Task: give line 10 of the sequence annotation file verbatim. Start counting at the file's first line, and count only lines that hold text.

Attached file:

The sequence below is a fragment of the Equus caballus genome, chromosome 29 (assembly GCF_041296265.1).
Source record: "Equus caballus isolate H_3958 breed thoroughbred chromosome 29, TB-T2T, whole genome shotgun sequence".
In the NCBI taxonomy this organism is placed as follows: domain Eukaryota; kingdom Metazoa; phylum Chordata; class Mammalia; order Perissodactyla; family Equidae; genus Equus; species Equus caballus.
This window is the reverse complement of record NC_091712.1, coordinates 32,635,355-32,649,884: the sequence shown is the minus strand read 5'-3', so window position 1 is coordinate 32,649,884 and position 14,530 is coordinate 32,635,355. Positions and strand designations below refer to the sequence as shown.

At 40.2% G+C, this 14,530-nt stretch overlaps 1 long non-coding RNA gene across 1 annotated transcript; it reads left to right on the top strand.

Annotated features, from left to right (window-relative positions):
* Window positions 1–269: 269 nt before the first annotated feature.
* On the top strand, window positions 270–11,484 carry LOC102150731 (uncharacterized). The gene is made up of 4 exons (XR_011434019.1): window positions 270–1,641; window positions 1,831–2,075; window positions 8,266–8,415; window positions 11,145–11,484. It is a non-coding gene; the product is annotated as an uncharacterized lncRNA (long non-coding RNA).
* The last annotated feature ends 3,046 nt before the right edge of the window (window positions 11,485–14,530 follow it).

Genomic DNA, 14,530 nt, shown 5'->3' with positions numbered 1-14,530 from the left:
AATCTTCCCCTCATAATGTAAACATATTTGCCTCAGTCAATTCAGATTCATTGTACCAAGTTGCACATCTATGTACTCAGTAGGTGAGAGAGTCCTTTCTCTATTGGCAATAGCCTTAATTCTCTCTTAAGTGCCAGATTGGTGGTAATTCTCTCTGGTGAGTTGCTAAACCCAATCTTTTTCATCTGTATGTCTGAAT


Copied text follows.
Genomic DNA, 14,530 nt, shown 5'->3' with positions numbered 1-14,530 from the left: